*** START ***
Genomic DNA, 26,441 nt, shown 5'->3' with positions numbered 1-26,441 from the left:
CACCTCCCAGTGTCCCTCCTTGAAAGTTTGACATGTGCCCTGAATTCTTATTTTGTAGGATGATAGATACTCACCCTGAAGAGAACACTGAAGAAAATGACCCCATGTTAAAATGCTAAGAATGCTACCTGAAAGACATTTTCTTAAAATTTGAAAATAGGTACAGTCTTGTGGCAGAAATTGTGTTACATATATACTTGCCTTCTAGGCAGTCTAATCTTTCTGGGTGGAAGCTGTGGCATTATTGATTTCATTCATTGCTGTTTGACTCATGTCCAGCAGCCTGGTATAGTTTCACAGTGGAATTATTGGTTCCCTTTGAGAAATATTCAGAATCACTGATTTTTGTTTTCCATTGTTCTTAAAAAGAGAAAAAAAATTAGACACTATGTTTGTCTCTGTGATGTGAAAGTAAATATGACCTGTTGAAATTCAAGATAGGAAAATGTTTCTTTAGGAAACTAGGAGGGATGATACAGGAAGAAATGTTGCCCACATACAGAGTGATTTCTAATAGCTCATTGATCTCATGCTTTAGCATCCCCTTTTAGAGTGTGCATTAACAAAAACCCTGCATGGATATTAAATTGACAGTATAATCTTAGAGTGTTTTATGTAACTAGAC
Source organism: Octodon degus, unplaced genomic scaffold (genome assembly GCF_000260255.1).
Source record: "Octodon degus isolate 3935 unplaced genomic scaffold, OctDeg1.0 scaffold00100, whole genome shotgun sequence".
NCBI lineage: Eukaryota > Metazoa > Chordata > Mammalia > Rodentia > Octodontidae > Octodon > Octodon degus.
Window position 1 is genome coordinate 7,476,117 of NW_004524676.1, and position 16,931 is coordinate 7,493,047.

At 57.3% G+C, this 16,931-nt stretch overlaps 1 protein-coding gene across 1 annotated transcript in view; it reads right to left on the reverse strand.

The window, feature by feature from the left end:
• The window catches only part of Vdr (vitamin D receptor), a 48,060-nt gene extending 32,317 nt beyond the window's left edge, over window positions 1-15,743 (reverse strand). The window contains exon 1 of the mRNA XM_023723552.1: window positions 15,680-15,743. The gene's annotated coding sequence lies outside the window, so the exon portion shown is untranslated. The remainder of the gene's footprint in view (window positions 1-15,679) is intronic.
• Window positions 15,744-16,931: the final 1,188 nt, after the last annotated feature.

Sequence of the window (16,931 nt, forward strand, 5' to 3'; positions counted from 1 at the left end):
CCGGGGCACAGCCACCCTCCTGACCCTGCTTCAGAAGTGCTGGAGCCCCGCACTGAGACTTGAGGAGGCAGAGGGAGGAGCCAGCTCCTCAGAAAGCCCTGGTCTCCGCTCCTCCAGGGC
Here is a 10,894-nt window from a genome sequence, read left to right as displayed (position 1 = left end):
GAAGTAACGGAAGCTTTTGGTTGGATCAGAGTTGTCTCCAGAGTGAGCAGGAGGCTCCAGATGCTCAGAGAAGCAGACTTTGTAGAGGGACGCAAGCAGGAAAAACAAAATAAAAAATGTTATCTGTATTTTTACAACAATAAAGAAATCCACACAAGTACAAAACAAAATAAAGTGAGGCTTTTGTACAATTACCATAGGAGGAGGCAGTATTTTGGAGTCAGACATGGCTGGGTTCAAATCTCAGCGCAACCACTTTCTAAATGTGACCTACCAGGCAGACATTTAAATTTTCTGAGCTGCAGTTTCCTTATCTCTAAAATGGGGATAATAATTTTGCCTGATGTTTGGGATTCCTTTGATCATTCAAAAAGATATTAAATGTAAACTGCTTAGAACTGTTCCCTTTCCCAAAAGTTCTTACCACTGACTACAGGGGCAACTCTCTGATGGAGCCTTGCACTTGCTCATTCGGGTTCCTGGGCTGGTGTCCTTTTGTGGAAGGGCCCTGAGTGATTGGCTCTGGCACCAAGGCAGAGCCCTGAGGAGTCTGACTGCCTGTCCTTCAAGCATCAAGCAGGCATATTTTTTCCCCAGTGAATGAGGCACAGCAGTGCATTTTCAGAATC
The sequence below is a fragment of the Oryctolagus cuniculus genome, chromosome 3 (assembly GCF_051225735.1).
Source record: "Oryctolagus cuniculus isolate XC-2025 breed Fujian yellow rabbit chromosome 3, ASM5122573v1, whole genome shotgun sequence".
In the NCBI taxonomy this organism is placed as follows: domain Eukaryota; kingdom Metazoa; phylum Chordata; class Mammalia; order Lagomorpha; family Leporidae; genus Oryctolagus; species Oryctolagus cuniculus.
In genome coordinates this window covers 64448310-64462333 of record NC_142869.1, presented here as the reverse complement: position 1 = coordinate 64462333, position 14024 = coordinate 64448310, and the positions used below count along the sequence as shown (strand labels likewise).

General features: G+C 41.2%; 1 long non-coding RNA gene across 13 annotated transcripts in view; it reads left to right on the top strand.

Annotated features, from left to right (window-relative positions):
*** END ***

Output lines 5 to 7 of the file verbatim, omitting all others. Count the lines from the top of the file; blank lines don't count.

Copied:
NCBI lineage: Eukaryota > Metazoa > Chordata > Mammalia > Rodentia > Octodontidae > Octodon > Octodon degus.
Window position 1 is genome coordinate 7,476,117 of NW_004524676.1, and position 16,931 is coordinate 7,493,047.

At 57.3% G+C, this 16,931-nt stretch overlaps 1 protein-coding gene across 1 annotated transcript in view; it reads right to left on the reverse strand.